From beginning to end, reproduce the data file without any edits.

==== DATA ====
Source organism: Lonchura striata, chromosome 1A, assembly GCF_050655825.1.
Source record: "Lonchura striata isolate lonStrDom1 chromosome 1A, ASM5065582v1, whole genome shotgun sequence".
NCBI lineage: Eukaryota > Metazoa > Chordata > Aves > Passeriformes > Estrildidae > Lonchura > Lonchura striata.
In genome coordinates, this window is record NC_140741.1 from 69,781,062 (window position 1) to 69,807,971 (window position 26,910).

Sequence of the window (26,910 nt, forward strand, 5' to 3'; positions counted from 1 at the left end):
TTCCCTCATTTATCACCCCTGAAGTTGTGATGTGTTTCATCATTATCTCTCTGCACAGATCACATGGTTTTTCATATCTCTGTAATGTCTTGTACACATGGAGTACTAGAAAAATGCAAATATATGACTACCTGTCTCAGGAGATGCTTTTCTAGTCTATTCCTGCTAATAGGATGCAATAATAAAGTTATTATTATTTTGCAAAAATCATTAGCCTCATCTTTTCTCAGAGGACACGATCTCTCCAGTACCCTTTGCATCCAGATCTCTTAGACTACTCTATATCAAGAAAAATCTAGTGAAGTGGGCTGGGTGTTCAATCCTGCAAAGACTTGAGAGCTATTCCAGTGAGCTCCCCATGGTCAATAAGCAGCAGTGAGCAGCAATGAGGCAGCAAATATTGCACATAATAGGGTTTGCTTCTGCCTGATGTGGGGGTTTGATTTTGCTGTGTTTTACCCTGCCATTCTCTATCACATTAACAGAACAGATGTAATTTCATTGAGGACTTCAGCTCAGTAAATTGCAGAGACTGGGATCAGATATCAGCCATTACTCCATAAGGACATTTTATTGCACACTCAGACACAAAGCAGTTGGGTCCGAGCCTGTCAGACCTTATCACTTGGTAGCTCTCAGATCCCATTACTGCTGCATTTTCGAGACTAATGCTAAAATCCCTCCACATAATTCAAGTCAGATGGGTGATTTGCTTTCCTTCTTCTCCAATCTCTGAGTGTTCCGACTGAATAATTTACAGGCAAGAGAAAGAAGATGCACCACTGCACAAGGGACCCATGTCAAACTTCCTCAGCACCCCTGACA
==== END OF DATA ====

Source organism: Lonchura striata, chromosome 1A, assembly GCF_050655825.1.
Source record: "Lonchura striata isolate lonStrDom1 chromosome 1A, ASM5065582v1, whole genome shotgun sequence".
NCBI lineage: Eukaryota > Metazoa > Chordata > Aves > Passeriformes > Estrildidae > Lonchura > Lonchura striata.
In genome coordinates, this window is record NC_140741.1 from 69,781,062 (window position 1) to 69,807,971 (window position 26,910).

Sequence of the window (26,910 nt, forward strand, 5' to 3'; positions counted from 1 at the left end):
TTCCCTCATTTATCACCCCTGAAGTTGTGATGTGTTTCATCATTATCTCTCTGCACAGATCACATGGTTTTTCATATCTCTGTAATGTCTTGTACACATGGAGTACTAGAAAAATGCAAATATATGACTACCTGTCTCAGGAGATGCTTTTCTAGTCTATTCCTGCTAATAGGATGCAATAATAAAGTTATTATTATTTTGCAAAAATCATTAGCCTCATCTTTTCTCAGAGGACACGATCTCTCCAGTACCCTTTGCATCCAGATCTCTTAGACTACTCTATATCAAGAAAAATCTAGTGAAGTGGGCTGGGTGTTCAATCCTGCAAAGACTTGAGAGCTATTCCAGTGAGCTCCCCATGGTCAATAAGCAGCAGTGAGCAGCAATGAGGCAGCAAATATTGCACATAATAGGGTTTGCTTCTGCCTGATGTGGGGGTTTGATTTTGCTGTGTTTTACCCTGCCATTCTCTATCACATTAACAGAACAGATGTAATTTCATTGAGGACTTCAGCTCAGTAAATTGCAGAGACTGGGATCAGATATCAGCCATTACTCCATAAGGACATTTTATTGCACACTCAGACACAAAGCAGTTGGGTCCGAGCCTGTCAGACCTTATCACTTGGTAGCTCTCAGATCCCATTACTGCTGCATTTTCGAGACTAATGCTAAAATCCCTCCACATAATTCAAGTCAGATGGGTGATTTGCTTTCCTTCTTCTCCAATCTCTGAGTGTTCCGACTGAATAATTTACAGGCAAGAGAAAGAAGATGCACCACTGCACAAGGGACCCATGTCAAACTTCCTCAGCACCCCTGACA